Here and there across the world are places whose names are magic; their very sounds convey security and comfort, adventure and romance. Such a place is Bon Secour.

     To the founders of the village, the French, the Spanish, the English and the Baltic German, it meant exactly what it said, "the good security". They settled down to make it truly a safe harbor to lie up snug in. They wanted freedom, and a lee shore, and a little boat and a farm, but they were sea-faring men who loved blue water as an inebriate loves liquor and could no more live without it than any drunkard can live without his drink. They built fishing schooners and roamed the great, wide, blue Gulf outside of Mobile Point, careless of its treacherous shoals, its violent winds, and the sharks which, in southern waters, are more dangerous than rocks or winds to sea-faring men.

     They had security plus adventure; Bon Secour became the golden charm, which gives men their deepest desires. Greatly loving Bon Secour they preserved its stories of heroism and humor and gentleness, of faith, miracle, privation and gallantry.

     These stories, accompanied by recipes, which the villagers made famous, are in this book. Both—legendary now except for the few who love good stories and good food. Charley and Meme Wakeford have long desired this book and collected the stories and recipes for it.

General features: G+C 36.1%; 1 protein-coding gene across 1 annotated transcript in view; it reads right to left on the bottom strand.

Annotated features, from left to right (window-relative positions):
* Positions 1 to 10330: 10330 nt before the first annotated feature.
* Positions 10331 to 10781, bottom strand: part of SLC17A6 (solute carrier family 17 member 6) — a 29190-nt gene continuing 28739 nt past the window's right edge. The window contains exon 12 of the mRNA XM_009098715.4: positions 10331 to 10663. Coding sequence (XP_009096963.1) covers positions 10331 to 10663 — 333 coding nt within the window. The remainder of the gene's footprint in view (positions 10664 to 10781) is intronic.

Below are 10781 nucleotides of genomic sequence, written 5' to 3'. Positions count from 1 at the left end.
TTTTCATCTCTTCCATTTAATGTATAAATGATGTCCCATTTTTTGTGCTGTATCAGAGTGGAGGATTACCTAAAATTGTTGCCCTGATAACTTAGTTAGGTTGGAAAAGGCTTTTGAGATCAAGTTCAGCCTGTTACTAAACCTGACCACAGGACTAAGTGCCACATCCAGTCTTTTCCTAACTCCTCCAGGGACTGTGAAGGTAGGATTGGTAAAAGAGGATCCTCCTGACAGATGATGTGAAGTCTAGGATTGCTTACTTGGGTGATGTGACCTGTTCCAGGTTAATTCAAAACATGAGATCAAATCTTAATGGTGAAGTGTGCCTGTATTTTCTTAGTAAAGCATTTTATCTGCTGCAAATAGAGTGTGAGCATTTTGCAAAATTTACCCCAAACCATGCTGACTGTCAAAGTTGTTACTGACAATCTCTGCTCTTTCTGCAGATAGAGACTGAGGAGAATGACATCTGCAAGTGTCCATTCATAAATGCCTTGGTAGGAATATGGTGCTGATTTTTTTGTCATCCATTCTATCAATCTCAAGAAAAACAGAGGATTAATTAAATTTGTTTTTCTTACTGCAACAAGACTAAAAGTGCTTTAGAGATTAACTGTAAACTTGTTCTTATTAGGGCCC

Bon Secour is not a legend, it is a place. From its docks shrimp boats, oyster boats, and fishing smacks still set out every day, and a big fish and oyster house handles their catch. Charley and Meme are very much alive, and they serve the foods for which Bon Secour is famous. Come and See.

     Written by Kate and Susie Tucker, May 31, 1965 for
Charley and Meme Wakeford to be included in their book “Food, Fun, and Fable.”


  They haven't very much to do
    With open seas and heavy sails
  For they are tired, through and through,
    With gusts and gales.

  They put behind them reefs and wrecks,
    Sea-captains, and their cruelty
  And walk their little quarter-decks
    Supremely free;

  And if the salt, surpassing brine
    Calls to them, why, they come ashore
  And digging round a tree or vine,
    Forget its roar.

  A wife, a child, a farm, and then
    A quiet dock at which to moor-
  These are the gifts God gives to men
    At Bon Secour.

  God made the world and, here and there,
    Left quiet places for the poor
  In answer to a sailor's prayer
    Like Bon Secour.

    Written ca 1940 by Rev. Louis Tucker
    vicar of St. Peter's Episcopal Church by the Sea.

Search billions of records on